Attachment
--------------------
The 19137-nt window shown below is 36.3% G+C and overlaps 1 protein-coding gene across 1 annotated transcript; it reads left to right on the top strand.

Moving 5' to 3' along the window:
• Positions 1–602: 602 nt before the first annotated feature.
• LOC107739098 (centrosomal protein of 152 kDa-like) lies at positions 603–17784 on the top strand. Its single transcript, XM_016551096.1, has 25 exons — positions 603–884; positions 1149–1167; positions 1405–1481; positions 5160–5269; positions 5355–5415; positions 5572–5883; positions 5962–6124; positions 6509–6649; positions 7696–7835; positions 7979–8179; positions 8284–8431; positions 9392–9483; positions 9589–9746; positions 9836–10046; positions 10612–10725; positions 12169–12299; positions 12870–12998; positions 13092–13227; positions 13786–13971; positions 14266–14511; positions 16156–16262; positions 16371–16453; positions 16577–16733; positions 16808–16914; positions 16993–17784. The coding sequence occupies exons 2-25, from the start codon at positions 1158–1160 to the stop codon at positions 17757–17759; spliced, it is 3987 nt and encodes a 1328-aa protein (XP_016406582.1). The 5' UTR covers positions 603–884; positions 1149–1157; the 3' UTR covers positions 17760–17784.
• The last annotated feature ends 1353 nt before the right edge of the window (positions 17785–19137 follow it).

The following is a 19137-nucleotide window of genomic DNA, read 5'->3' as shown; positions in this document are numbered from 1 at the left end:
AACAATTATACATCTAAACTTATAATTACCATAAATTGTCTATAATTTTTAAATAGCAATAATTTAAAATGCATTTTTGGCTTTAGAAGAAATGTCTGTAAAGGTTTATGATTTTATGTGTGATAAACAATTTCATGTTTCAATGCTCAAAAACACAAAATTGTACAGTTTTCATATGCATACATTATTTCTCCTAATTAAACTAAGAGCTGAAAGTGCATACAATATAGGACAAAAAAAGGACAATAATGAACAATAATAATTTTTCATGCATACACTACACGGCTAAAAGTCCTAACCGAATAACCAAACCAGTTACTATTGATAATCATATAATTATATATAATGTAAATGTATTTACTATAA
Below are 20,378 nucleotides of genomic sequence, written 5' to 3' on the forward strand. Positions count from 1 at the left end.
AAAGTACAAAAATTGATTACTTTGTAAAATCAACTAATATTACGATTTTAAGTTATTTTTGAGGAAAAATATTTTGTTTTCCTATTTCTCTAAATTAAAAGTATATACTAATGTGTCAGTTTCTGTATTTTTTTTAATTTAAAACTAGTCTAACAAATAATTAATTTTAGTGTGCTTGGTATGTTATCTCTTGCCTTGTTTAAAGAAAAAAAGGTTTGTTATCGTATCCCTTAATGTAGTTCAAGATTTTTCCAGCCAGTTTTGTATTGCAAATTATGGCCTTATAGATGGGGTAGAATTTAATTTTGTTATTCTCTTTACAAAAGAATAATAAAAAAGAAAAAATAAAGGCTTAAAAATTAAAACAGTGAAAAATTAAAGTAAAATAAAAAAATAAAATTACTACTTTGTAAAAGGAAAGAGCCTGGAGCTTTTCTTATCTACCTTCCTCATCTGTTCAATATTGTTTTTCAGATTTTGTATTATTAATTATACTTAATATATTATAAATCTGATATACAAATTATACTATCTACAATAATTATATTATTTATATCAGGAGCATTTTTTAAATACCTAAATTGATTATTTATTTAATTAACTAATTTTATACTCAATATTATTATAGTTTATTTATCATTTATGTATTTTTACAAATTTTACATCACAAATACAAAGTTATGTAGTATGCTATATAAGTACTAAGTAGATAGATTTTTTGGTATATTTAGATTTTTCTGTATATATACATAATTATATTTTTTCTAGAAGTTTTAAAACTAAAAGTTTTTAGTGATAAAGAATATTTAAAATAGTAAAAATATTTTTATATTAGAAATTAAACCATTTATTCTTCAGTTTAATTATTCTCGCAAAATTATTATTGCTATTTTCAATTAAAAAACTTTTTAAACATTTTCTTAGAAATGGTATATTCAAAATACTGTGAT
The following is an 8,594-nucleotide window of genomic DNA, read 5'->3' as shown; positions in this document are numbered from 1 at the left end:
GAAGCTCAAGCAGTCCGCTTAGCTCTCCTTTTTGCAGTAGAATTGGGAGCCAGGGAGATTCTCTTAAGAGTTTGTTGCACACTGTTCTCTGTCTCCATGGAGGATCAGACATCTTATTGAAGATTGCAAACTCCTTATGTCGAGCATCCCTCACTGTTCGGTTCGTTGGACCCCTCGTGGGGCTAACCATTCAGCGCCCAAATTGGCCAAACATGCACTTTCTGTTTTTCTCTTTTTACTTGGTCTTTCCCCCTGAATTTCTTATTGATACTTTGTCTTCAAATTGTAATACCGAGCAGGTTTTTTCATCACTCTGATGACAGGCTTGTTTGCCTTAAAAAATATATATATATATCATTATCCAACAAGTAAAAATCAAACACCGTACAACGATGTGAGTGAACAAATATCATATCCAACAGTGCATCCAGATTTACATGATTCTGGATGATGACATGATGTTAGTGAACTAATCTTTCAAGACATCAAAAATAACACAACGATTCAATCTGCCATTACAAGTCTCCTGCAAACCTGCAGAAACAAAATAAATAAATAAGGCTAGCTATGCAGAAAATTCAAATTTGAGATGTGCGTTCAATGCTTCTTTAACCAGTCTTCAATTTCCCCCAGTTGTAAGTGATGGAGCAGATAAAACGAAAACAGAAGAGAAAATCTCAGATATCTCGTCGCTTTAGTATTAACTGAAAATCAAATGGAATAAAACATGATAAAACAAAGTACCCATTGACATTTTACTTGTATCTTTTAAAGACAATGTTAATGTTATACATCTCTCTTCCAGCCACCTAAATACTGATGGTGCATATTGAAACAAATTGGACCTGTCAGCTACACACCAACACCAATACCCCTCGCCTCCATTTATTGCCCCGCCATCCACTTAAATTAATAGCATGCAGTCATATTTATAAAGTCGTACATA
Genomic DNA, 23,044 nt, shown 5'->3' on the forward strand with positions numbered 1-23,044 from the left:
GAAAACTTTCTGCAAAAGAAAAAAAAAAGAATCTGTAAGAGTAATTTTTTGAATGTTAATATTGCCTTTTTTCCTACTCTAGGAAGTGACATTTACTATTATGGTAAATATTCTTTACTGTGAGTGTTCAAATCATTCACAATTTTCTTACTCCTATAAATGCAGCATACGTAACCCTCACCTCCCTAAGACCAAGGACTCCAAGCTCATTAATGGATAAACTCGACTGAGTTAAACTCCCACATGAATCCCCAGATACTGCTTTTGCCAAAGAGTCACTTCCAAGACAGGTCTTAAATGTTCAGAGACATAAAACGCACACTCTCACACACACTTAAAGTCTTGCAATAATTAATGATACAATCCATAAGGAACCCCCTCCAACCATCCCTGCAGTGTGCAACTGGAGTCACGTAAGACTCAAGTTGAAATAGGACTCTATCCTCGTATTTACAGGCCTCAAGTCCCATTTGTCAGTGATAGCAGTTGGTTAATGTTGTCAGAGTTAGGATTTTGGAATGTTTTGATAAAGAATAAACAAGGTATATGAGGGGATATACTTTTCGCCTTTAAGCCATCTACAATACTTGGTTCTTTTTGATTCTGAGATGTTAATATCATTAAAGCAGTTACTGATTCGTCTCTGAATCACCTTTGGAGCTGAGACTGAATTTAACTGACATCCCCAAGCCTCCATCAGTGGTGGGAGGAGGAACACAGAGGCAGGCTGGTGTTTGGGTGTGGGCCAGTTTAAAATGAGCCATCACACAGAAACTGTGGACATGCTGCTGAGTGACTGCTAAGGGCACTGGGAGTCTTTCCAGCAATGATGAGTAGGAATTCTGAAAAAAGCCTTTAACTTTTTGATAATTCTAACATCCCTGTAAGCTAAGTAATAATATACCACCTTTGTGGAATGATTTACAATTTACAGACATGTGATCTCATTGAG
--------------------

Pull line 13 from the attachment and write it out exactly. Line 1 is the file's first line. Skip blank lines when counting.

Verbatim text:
GAAAACTTTCTGCAAAAGAAAAAAAAAAGAATCTGTAAGAGTAATTTTTTGAATGTTAATATTGCCTTTTTTCCTACTCTAGGAAGTGACATTTACTATTATGGTAAATATTCTTTACTGTGAGTGTTCAAATCATTCACAATTTTCTTACTCCTATAAATGCAGCATACGTAACCCTCACCTCCCTAAGACCAAGGACTCCAAGCTCATTAATGGATAAACTCGACTGAGTTAAACTCCCACATGAATCCCCAGATACTGCTTTTGCCAAAGAGTCACTTCCAAGACAGGTCTTAAATGTTCAGAGACATAAAACGCACACTCTCACACACACTTAAAGTCTTGCAATAATTAATGATACAATCCATAAGGAACCCCCTCCAACCATCCCTGCAGTGTGCAACTGGAGTCACGTAAGACTCAAGTTGAAATAGGACTCTATCCTCGTATTTACAGGCCTCAAGTCCCATTTGTCAGTGATAGCAGTTGGTTAATGTTGTCAGAGTTAGGATTTTGGAATGTTTTGATAAAGAATAAACAAGGTATATGAGGGGATATACTTTTCGCCTTTAAGCCATCTACAATACTTGGTTCTTTTTGATTCTGAGATGTTAATATCATTAAAGCAGTTACTGATTCGTCTCTGAATCACCTTTGGAGCTGAGACTGAATTTAACTGACATCCCCAAGCCTCCATCAGTGGTGGGAGGAGGAACACAGAGGCAGGCTGGTGTTTGGGTGTGGGCCAGTTTAAAATGAGCCATCACACAGAAACTGTGGACATGCTGCTGAGTGACTGCTAAGGGCACTGGGAGTCTTTCCAGCAATGATGAGTAGGAATTCTGAAAAAAGCCTTTAACTTTTTGATAATTCTAACATCCCTGTAAGCTAAGTAATAATATACCACCTTTGTGGAATGATTTACAATTTACAGACATGTGATCTCATTGAG